We’re used to reading scare stories about the threat of automation, and we’re equally used to thinking of banking as one of the most lucrative industries – but few people are aware of how much automation has already affected the industry. Here, Tej Kohli Ventures explores how technology has already changed the way banking works, and what the future may hold.
Last year Business Insider asked a group of experts to predict the biggest changes coming to the banking industry over the next ten years – almost all of them included the impact of automation in their answer. The general consensus was that technology will increasingly be able to carry out tasks within the industry previously performed exclusively by humans. For customers, banking will become an increasingly virtual experience, with less emphasis on physical branches. The bank queue may well be an experience with an expiry date visible on the horizon.
The customer experience of banking has always changed to keep pace with new technology – the cash machine decreased the traditional role of the bank teller, while recent smart banking apps like Monzo and Meet Cleo allow for portable money management solutions. But behind the scenes new technology and automation have also been having an enormous effect on the very fundamentals of the banking industry itself. The growth of artificial intelligence and analytics have already led to the replacement by technology of various functions and processes that would have previously been carried out by humans – and this trend looks set to only continue in the near future.
The speed with which these changes can take place have led some to make particularly bleak prophecies for employees of the baking industry. But there are areas in which technological advancements are desperately needed. Manual processing in banking can be slow, costly and ineffectual with decades old technologies still being used in some sectors. Nima Ghamsari, the CEO of Silicone Valley start-up Blend Labs, believes that a reduction in physical bureaucracy could help to free up banking sector employees to provide services they are currently unable to.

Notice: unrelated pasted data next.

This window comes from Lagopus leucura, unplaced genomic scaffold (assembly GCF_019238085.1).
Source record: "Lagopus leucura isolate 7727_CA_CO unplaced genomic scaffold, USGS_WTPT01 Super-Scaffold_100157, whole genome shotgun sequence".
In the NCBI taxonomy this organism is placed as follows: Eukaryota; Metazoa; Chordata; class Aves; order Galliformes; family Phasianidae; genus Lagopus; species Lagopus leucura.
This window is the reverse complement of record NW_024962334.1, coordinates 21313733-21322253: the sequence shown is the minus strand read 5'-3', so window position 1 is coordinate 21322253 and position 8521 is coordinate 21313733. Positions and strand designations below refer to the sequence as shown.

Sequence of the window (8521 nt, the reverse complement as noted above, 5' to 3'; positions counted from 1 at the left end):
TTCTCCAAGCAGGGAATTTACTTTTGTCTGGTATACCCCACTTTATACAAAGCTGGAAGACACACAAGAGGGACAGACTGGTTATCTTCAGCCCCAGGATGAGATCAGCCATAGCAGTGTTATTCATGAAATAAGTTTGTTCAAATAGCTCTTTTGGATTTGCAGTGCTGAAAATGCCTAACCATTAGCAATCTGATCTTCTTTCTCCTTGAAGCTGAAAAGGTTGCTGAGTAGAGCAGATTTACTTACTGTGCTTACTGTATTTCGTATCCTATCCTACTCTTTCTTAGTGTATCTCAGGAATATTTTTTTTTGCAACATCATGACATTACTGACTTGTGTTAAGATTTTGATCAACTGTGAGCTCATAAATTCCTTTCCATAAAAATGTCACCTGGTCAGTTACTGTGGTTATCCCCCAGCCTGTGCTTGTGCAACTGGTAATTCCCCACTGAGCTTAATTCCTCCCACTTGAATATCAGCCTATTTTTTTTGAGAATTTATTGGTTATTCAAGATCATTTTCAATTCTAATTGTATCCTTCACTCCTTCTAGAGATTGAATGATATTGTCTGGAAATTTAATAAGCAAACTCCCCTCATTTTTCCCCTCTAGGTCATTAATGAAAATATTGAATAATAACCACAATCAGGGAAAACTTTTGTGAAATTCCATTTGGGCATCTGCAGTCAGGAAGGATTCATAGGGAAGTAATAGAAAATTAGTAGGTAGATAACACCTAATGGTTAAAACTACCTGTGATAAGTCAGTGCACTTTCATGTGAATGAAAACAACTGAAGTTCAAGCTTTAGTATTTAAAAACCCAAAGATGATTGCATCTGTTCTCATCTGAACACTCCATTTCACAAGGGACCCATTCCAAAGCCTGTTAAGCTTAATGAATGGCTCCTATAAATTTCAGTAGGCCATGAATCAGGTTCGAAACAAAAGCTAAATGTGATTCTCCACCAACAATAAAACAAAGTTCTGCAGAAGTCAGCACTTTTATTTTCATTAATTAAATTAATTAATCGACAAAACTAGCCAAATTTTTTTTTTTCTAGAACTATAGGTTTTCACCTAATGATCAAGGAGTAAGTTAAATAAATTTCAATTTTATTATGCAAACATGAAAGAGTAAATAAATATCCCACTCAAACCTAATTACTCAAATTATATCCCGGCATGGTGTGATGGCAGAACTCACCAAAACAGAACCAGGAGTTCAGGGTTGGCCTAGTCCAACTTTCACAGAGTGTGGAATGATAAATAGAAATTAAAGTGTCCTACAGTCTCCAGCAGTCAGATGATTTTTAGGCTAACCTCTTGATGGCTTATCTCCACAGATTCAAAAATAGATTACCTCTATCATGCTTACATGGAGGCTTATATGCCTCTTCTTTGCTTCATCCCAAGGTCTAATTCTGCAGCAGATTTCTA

For our own founder Tej Kohli business has always been a natural bedfellow of technology and progress, and the banking industry is no different. Rolling out automation within the banking industry will require a significant amount of work if jobs are to be protected, but it can be done. Ideally skills will be transferred to new areas rather than cutting humans out of the industry altogether. The procedures and IT architecture of banks are currently extremely complex and will require a considerable amount of manual work in order to prepare them for increased automation.
If it is handled with the proper care and consideration, then the growing presence of automation in the way we interact with the world will transform our working lives rather than making us obsolete. For computers to run our lives, we sometimes need people to run the computers.